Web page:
A report in the journal American Psychologist, published this month, found that ‘experts overestimated the number of people who would suffer lasting emotional distress’. Estimates after the attack predicted 35 per cent would suffer post-traumatic stress; later studies showed rates closer to 10 per cent for first responders, and lower for other New Yorkers.
Thousands of therapists rushed to New York and analysts embedded themselves in fire stations across the city. But it was, in the words of one contributor to the American Psychologist report, ‘trauma tourism’. In fact, researchers found that therapists’ urgings for everyone to talk through their experiences of 9/11 often backfired: ‘They plunge even deeper into anxiety and depression when forced to relive the mayhem.’
When the White House last week produced its ‘talking points’ on how to commemorate the tenth anniversary, the theme running through the document was ‘resilience’. Resilience is a good word to describe the general public response following 9/11. Most people did not look backwards and let 9/11 define them, nor did most let fear dominate their lives going forward. But resilience has been the opposite of government policy, from George W Bush through to Barack Obama.
Resilience hardly informs the security procedures at American airports, in which everyone, from toddlers to grannies, is forced to strip down. And while every day 9/11 is further behind us, these procedures are getting more intrusive: in the past year pat-downs at airports were introduced. Your average American puts up with it, but not happily: the man who told officers not to ‘touch his junk’ became something of a folk hero.
Resilience does not describe the panicked introduction of the Patriot Act immediately after 9/11, which introduced wire-tapping and other limitations on civil liberties. The silly colour-coding alerts (like ‘orange threat level’) were not brave. Resilience does not describe the decision by officials – from Obama’s White House to New York mayor Michael Bloomberg – to back down from trying alleged terrorist Khalid Sheikh Mohammed in New York City, for fear of reprisals.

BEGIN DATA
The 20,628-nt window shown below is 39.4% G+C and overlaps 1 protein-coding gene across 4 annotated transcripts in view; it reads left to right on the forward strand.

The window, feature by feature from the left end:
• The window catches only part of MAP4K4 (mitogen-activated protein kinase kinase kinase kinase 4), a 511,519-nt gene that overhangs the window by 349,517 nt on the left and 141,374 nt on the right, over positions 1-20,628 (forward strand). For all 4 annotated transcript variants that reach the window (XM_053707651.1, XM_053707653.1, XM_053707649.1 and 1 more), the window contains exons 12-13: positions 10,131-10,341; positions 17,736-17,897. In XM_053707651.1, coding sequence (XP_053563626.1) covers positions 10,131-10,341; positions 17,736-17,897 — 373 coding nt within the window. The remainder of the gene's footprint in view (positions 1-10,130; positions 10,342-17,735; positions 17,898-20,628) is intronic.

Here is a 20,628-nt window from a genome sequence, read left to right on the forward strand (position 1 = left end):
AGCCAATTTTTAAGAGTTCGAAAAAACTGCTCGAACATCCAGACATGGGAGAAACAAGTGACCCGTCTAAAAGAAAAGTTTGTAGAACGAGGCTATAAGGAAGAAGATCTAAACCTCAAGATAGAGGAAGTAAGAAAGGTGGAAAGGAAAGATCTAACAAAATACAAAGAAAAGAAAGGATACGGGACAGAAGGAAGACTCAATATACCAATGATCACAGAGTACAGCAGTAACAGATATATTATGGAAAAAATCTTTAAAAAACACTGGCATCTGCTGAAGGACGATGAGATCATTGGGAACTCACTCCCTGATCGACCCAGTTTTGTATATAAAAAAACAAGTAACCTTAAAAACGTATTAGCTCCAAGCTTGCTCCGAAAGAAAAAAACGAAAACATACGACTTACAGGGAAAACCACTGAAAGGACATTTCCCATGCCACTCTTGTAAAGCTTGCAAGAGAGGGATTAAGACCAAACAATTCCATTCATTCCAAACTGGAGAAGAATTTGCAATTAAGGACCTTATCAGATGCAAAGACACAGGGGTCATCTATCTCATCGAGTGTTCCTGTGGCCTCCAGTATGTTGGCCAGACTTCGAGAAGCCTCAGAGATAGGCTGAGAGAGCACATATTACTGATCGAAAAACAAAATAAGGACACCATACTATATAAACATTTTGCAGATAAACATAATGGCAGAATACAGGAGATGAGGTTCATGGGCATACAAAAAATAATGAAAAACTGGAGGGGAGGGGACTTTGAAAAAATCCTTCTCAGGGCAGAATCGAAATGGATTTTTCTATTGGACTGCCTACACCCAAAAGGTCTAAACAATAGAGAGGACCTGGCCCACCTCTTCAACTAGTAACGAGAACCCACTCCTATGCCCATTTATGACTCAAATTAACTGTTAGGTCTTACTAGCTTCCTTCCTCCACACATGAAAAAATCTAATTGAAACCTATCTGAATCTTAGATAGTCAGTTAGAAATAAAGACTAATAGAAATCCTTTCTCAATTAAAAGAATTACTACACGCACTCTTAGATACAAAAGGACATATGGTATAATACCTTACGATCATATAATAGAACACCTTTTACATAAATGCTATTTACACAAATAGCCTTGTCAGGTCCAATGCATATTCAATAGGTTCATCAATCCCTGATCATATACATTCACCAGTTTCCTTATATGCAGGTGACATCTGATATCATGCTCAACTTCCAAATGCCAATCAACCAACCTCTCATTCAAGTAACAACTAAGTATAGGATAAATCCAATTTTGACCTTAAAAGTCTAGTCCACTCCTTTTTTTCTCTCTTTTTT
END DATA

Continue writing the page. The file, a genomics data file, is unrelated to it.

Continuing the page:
At the tenth anniversary ceremonies at Ground Zero on Sunday, the victims of the attack will be remembered, as they should be. But public commemorations have traditionally not just recalled the past but also served as a transition towards the future, as they point to a way for us to move forward, collectively.
The problem is that the authorities today are one-sidedly stuck in the past when it comes to 9/11. From the empty ritual of playing a scratchy recording of ‘God Bless America’ during the seventh-inning stretch at Yankee Stadium to the memorials and other buildings at Ground Zero that still remain unfinished, the powers-that-be do not seem to know how to move on. In contrast, the people have expressed a vote of confidence with their feet: the local population of lower Manhattan has tripled since 2001. ‘Resilience’ may be a White House talking point, but we have yet to see a policy that lives up to the true resilience shown by New Yorkers and others on that day 10 years ago, and since.
Sean Collins is a writer based in New York. Visit his blog, The American Situation, here.